I am confident that people who know me in real life will tell you that, while I exhibit at least the usual complement of flaws, odd quirks, and irritating peccadilloes, being hateful is not numbered among them. That’s probably because I’ve been fortunate, and can’t think of anyone who has seriously wronged me or wronged someone I love. Hate simply isn’t an emotion I experience, and the word is not one I use.
I would like to believe that this is true of most people — that they don’t really feel hate much, if at all — and that the word is too casually used.
Certainly, it is overused. It has become a convenience for some to label a difference of opinion as an expression of hate. This hurts everyone, simultaneously undermining the language, denigrating the person or group so labeled, and forestalling any possibility of discussion and understanding.
We can disagree about even important matters without hate being a factor. We can favor open borders or controlled borders, high minimum wages or no minimum wages, legal same-sex marriage or only traditional marriage, socialism or free markets, free abortion or no abortion — any of these extremes or anything in-between. We can vote Democrat or Republican, have Bernie stickers on our cars or wear “Make America Great Again” hats, embrace a rainbow of sexual promiscuity or prudishly advocate abstinence, fully accept the apocalyptic claims of the global warming alarmists or be skeptical of their science or the policies they advocate, be an enthusiastic supporter of the trans movement or think it’s a bunch of faddish nonsense, oppose the private ownership of guns or be a pro-gun fanatic in favor of no regulation at all.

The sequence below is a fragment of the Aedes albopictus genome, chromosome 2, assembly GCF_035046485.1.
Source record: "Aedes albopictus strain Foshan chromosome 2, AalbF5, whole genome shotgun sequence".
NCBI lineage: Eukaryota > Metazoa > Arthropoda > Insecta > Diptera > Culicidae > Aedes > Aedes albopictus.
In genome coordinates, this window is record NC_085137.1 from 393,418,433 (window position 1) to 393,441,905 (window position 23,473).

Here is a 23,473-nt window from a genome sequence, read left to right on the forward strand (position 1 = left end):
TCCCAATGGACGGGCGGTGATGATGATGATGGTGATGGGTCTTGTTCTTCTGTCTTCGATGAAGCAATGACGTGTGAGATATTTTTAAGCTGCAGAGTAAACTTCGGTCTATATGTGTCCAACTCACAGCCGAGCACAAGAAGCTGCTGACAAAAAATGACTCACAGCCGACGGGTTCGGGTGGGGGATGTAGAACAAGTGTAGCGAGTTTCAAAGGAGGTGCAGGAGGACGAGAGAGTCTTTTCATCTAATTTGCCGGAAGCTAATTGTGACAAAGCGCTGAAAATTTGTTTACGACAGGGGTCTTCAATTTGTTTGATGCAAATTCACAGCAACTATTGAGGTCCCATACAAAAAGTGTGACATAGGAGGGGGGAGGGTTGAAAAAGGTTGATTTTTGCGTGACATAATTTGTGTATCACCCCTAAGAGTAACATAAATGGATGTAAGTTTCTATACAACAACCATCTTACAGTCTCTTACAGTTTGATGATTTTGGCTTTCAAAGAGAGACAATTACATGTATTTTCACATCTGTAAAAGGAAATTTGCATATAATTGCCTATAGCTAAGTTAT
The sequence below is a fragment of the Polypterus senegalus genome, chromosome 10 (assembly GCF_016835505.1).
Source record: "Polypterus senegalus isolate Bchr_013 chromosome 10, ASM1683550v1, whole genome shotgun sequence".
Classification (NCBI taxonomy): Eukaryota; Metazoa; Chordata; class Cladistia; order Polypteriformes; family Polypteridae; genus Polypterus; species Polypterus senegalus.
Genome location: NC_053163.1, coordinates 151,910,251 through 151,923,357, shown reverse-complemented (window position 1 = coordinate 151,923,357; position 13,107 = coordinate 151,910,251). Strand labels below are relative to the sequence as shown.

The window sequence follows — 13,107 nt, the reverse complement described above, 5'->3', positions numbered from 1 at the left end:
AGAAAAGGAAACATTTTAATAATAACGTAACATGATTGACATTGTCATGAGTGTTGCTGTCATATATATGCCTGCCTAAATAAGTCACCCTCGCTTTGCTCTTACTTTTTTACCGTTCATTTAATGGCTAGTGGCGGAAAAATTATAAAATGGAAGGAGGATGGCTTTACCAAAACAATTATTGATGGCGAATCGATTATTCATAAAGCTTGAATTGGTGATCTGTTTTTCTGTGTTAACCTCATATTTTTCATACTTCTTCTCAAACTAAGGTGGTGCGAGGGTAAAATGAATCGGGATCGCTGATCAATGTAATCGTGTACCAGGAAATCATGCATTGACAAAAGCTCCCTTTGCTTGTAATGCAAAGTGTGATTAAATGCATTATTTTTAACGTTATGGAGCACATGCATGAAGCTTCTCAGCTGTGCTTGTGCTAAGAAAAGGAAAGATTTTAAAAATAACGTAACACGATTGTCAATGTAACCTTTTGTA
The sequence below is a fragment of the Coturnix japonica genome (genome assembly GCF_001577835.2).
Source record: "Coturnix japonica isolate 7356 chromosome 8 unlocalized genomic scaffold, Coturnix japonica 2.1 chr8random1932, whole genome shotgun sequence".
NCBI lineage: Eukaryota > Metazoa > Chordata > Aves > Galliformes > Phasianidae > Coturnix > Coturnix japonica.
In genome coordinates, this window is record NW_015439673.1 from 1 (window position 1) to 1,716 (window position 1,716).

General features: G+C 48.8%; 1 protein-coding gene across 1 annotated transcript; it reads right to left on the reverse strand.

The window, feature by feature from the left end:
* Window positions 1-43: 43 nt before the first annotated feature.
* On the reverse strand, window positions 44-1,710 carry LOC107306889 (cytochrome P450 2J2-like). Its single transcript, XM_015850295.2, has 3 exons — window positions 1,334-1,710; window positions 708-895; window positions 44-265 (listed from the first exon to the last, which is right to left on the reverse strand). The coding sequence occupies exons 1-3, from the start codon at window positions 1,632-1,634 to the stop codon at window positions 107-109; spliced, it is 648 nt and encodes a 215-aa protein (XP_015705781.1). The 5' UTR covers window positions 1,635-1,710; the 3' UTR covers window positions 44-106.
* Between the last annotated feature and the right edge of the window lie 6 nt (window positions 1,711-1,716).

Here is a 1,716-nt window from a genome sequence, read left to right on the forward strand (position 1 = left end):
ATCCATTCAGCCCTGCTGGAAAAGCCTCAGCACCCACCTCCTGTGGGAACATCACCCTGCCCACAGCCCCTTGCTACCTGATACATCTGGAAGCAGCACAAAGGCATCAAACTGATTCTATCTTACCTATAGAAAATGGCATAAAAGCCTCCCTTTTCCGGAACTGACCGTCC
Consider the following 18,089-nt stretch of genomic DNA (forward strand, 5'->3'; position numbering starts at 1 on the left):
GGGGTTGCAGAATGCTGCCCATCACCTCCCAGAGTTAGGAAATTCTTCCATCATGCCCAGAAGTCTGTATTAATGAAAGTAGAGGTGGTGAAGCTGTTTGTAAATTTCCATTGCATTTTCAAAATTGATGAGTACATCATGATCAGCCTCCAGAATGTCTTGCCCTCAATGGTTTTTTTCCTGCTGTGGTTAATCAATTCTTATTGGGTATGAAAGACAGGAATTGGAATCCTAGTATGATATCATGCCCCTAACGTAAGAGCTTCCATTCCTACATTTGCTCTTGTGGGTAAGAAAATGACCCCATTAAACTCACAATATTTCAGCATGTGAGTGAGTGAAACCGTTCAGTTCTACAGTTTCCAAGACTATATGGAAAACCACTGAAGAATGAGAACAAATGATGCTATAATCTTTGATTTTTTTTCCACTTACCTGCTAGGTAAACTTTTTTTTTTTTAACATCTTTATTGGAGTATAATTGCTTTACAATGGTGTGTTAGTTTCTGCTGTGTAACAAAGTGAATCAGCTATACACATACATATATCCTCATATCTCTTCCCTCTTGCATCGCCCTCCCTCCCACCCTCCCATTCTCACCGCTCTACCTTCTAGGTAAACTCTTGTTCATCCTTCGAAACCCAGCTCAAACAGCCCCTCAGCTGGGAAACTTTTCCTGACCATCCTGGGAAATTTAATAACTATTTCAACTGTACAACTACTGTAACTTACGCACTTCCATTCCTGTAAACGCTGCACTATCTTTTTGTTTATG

None of these positions requires that someone be hateful, and it’s small-minded, presumptuous, and rude to ascribe hate to someone simply because he or she disagrees with your position on these issues — or, indeed, on the vast majority of issues.
I’m not telling you that you shouldn’t hate: how much of your life you want to devote to hating is your business, not mine. I’m saying you shouldn’t accuse other people of hating based on something as superficial as their opinions on topics about which you happen to think differently.
By far, most of the claims of “hate” I hear and read suggest more to me about the person making the claim than about the ostensibly hateful object of the accusation. I think it most often reveals that the accuser is shallow, lacks self-awareness and empathy, is uncharitable, and/or cynically uses the ugly label to silence people whose arguments he or she is unwilling or unable to engage.
Too readily smearing others as “haters” seems itself almost … well, it certainly isn’t an act of love.Published in